Linden Theatre

1260 Nostrand Avenue,
Brooklyn, NY 11225

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Additional Info

Previously operated by: Century Theaters, Loew's Inc.

Architects: Arthur G. Carlson, John J. McNamara, R. Thomas Short

Previous Names: Century Theatre, Loew's Century Theatre, Century's Linden Theatre

Nearby Theaters

1948 photo via the AmeriCar The Beautiful Facebook page.

This was a Brooklyn neighborbood theater on Nostrand Avenue at Robinson Street which opened in September 1915 as the Century Theatre, seating 1,100 people. It was designed by architect Arthur G. Carlson.

Aterations to the exterior was carried out by architct R. Thomas Short in July 1920. It was run as a Glynne & Ward house being taken over by Loew’s Inc. in 1927 until 1944 when it went dark for a few months reopening as Century’s Linden Theatre.

Further alterations were carried out in June 1948 by architect J.M. McNamara. It was booked in the 1940’s and 1950’s as the Farragut with fourth run double features. It had been a second class Loew’s house in the booking scheme and kept its position under Century. It lasted into 1961, closing with Walt Disney’s “The Parent Trap” with Hayley Mills. It became a bingo parlor for a while.

The name Linden reflected its location just north of Linden Boulevard. It was renamed so that it would not be Century’s Century Theatre.

Contributed by J.F. Lundy

Recent comments (view all 26 comments)

Bway on April 27, 2009 at 3:45 pm

What is on the site now?

TLSLOEWS on August 4, 2010 at 11:44 pm

A.K.A. Loews Century.

jinchelsea on November 13, 2011 at 4:19 pm

My dad worked for Rugoff & Becker’s chain thoughout the 1950s, and I spent a lot of my childhood in the dark at the Oceana, Tuxedo and Sheepshead theatres in Brooklyn. But my neighborhood hangout every Saturday was the Linden. Yes, I remember the matron with her flashlight, and I remember sneaking over to the “adults” section at a certain point in time, so I could see the films I really wanted to see (Love Me or Leave Me, Les Girls, Garment Jungle) and not the endless stream of serials, westerns and cartoons. I also remember my mom marching down the aisle with the matron to find me and take me home. I got 30 cents for the movies, which meant 20 cents to get in, and 10 cents for 3 candy bars at the corner candy store (never in the theatre itself, too expensive!) We moved away in 1959, and never went to the Linden again.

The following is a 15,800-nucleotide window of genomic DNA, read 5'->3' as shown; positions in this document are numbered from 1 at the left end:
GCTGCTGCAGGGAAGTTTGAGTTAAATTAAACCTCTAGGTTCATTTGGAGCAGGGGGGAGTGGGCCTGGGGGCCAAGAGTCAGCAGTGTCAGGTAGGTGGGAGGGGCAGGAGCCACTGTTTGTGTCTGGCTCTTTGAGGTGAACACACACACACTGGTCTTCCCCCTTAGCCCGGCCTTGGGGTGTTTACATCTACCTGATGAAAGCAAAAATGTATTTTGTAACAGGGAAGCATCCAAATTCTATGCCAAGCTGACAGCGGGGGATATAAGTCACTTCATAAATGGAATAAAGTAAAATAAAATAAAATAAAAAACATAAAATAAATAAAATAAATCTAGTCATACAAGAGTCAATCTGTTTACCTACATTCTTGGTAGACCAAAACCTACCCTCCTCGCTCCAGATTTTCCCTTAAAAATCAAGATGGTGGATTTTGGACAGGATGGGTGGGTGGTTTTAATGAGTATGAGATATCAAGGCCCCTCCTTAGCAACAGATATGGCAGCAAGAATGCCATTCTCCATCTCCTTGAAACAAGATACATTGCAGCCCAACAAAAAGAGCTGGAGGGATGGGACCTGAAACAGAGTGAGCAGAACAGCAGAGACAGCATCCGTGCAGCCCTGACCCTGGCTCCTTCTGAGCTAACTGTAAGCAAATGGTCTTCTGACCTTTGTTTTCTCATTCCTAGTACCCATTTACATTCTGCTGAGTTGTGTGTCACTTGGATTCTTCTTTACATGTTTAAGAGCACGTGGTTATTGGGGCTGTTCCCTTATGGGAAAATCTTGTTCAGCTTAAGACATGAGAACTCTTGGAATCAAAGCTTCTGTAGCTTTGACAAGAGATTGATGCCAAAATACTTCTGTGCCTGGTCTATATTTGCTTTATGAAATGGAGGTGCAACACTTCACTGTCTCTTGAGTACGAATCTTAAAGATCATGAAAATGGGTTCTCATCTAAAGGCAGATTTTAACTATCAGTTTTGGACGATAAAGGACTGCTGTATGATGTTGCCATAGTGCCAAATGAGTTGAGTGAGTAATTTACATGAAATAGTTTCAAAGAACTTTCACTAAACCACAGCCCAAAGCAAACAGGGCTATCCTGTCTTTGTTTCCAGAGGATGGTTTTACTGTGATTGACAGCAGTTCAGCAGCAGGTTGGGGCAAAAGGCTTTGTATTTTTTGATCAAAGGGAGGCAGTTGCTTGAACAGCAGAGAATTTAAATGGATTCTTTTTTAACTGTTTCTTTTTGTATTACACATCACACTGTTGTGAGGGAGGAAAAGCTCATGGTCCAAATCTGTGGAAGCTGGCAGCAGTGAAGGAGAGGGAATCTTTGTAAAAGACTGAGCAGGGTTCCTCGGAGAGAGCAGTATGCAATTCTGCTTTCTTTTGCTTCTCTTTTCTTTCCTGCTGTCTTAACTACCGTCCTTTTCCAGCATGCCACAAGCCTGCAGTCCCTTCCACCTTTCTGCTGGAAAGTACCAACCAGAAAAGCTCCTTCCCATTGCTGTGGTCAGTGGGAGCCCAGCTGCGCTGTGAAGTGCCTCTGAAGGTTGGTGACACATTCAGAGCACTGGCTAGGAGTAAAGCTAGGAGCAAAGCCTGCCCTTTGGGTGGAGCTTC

Orlando on July 7, 2014 at 4:03 pm

The Linden closed in 1961 with the Disney film, “The Parent Trap”.

robboehm on February 15, 2015 at 5:54 pm

Another one of the, seemingly, common changes in management from Loews to Century.

DavidZornig on May 2, 2015 at 11:46 pm

I added a wider version of the 1948 photo that was previously posted as a photo in 2007. It shows a little bit more of the marquee on the left. It was found on the AmeriCar The Beautiful Facebook page. Not sure how it precedes the watermark, since it is a larger image. I can only assume it was the correct size before they claimed it. A wider version photo clearly existed before their watermark was added to a narrower version.

robboehm on May 3, 2015 at 1:01 am

Uploaded photo previously linked by Bway since links tend to be broken.

robboehm on May 3, 2015 at 1:08 am

Bway I uploaded the linked picture of the Mardi Gras you mentioned above to the Mardi Gras site.

rivest266 on October 18, 2020 at 8:16 pm

Reopened as Century’s Lindeon on October 12th, 1944. Grand opening ad posted.

robboehm on October 18, 2020 at 9:57 pm

From the snippet of the Linden marquee in the photo section it would appear, when compared with the picture of Loew’s Century that the original marquee was retained after the acquisition by Century and only the name changed. Would be nice to see the whole.

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